I occasionally give him articles of the paper to read that I think might interest him. He can't even be bothered to read those as it would take him away from the PS and his phone.

I bloody well hope he isn't like this as an adult!!

tuilamum Thu 03-Dec-15 11:26:22

I wouldn't worry tbh, these days everything is so expensive that just going out with friends turns into being bored out of your mind with nothing to do. This way, he's socialising and doing something, you say he likes building on Minecraft, so he's doing something skillful and creative.
I think technology has advanced so quickly that its hard to make the parallels with what teenagers used to do, but really each generation does something slightly different.
Does he have a headset for his PS4? If he does then how is that different than a phone call, except this way him and friends are actually doing something at the same time.
I think general uncommunicative sullenness is just classic teen really, the only difference is what they fill their time with, and if you know what he's doing, and that its not dodgy, he's still speaking to people and not isolating himself from everyone, then there's not much to worry about surely?

Shoegal0305 Thu 03-Dec-15 16:58:08

Thanks all it helps a lot as I have no support so often feel quite unsure of my parenting skills! I tell you something tho he's one stroppy little git! Good god if this is hormones you can keep them! confused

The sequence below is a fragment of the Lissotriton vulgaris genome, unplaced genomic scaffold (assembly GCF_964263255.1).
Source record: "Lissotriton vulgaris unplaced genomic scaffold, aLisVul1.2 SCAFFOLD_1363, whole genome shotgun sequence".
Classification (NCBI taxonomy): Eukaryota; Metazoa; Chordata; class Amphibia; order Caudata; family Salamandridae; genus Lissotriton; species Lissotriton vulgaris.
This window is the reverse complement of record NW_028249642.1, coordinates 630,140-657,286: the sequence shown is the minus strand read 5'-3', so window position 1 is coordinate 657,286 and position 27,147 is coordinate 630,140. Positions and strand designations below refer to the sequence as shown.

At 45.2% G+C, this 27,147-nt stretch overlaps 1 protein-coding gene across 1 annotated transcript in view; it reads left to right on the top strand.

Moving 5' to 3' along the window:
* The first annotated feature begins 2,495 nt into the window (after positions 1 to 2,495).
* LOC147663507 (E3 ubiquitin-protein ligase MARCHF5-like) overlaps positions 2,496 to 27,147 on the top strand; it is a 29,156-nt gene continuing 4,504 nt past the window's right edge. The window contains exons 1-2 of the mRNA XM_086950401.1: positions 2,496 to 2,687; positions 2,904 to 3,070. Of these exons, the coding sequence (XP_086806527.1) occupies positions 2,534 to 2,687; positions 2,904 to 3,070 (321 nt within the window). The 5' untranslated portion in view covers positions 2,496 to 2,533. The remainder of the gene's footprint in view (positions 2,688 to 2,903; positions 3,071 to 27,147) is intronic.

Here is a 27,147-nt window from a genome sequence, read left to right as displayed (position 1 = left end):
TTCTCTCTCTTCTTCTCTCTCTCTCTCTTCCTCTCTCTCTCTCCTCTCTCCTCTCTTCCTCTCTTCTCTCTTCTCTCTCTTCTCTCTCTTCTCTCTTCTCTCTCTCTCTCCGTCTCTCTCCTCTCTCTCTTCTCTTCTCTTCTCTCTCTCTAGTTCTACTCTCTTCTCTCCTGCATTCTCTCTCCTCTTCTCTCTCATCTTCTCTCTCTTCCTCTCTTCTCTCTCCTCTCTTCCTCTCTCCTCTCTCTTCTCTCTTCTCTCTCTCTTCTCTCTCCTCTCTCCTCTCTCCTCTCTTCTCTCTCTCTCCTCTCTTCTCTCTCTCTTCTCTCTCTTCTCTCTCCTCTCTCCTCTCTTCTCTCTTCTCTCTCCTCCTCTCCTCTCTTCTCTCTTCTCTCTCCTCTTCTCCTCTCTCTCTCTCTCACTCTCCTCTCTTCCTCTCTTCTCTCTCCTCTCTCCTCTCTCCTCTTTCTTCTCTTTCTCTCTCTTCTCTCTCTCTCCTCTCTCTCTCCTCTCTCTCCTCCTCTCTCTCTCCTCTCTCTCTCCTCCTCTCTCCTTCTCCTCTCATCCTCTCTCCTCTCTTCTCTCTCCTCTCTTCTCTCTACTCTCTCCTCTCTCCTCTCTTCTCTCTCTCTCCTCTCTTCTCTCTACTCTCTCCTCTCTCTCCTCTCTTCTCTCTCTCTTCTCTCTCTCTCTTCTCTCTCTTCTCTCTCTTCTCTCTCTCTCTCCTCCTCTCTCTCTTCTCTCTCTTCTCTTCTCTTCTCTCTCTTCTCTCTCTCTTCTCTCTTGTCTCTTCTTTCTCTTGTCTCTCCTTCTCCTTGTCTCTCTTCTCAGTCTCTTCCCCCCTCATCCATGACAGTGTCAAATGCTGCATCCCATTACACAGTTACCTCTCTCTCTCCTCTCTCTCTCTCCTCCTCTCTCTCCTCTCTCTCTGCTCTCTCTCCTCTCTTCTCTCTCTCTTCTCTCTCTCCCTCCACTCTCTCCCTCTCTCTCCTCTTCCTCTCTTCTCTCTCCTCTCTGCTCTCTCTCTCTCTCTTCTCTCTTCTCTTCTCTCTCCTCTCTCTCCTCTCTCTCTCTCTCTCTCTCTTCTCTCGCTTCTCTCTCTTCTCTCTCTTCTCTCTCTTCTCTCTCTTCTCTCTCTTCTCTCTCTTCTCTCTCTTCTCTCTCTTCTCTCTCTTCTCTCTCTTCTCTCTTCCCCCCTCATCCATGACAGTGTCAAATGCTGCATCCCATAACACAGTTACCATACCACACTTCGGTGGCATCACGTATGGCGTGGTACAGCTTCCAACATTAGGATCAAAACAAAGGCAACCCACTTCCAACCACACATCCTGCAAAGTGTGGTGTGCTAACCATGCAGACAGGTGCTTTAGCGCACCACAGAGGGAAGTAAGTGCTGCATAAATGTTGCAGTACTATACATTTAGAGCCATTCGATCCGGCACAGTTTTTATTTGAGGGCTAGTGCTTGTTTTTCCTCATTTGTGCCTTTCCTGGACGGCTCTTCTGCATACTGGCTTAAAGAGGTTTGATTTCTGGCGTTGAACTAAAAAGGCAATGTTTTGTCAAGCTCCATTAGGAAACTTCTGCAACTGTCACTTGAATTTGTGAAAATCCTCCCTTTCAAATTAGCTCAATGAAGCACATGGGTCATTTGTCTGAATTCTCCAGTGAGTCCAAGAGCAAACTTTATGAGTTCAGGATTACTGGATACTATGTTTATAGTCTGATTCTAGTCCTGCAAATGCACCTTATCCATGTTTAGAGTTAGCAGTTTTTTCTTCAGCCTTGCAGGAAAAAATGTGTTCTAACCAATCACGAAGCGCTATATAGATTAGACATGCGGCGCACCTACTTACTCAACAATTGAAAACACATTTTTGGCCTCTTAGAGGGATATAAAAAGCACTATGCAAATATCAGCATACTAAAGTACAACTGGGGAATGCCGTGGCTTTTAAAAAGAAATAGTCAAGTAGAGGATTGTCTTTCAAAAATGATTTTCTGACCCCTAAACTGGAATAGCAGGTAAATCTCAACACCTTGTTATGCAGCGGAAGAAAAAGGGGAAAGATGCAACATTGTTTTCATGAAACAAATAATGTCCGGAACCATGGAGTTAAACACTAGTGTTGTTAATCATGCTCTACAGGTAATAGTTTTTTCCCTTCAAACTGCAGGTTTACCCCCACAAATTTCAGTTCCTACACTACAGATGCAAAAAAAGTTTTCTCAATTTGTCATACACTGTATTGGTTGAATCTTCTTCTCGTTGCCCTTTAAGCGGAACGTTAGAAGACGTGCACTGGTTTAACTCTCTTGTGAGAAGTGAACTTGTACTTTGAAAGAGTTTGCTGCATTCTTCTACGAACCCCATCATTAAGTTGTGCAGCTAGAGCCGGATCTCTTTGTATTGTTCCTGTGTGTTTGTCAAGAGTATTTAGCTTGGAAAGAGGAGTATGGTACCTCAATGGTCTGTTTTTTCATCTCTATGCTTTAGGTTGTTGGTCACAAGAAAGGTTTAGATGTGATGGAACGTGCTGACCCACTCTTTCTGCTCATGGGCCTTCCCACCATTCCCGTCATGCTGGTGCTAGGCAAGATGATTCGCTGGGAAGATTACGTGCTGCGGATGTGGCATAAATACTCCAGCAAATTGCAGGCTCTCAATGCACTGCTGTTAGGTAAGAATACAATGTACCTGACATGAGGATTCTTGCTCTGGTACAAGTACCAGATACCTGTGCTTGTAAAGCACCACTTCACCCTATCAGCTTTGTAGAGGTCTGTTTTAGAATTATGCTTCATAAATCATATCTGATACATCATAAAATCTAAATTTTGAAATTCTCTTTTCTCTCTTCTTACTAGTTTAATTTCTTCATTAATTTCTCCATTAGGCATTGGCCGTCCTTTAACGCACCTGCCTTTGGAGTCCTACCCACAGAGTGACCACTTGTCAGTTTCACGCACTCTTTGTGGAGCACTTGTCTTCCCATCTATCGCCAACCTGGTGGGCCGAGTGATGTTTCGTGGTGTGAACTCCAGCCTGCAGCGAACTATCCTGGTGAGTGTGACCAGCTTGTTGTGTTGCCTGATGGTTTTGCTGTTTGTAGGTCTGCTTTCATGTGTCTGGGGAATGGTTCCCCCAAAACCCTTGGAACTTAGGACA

BackforGood Thu 03-Dec-15 23:25:38

Very, very normal.
Oh, and they do come out the other side in a few years time smile

beelights Tue 08-Dec-15 15:36:15

Hi...also single parent to twins (one boy one girl), my son was/is much the same. He has also put his computer interest to good use as he is now 17 and doing a BTEC in IT and has a place at Uni to do BSc computer animation. I agree that it is very normal. Read the book 'Get out of my Life But First Take Me and Alex Into Town'. It explains that when boys start to get into puberty they get very uncomfortable with the 'femaleness' of their mum and tend to literally or metaphorically shut them out of their lives. It also helps understand what is normal and how to set suitable boundaries. At about 13 my son's door shut and I now have to knock and wait lol. He speaks in grunts and in the street he walks a few metres behind me. He finds me deeply embarrassing most of the time. I find car journeys are the times he opens up to me. He didn't emerge back into the world until he was 17 and now is interesting and a pleasure to talk to when he talks.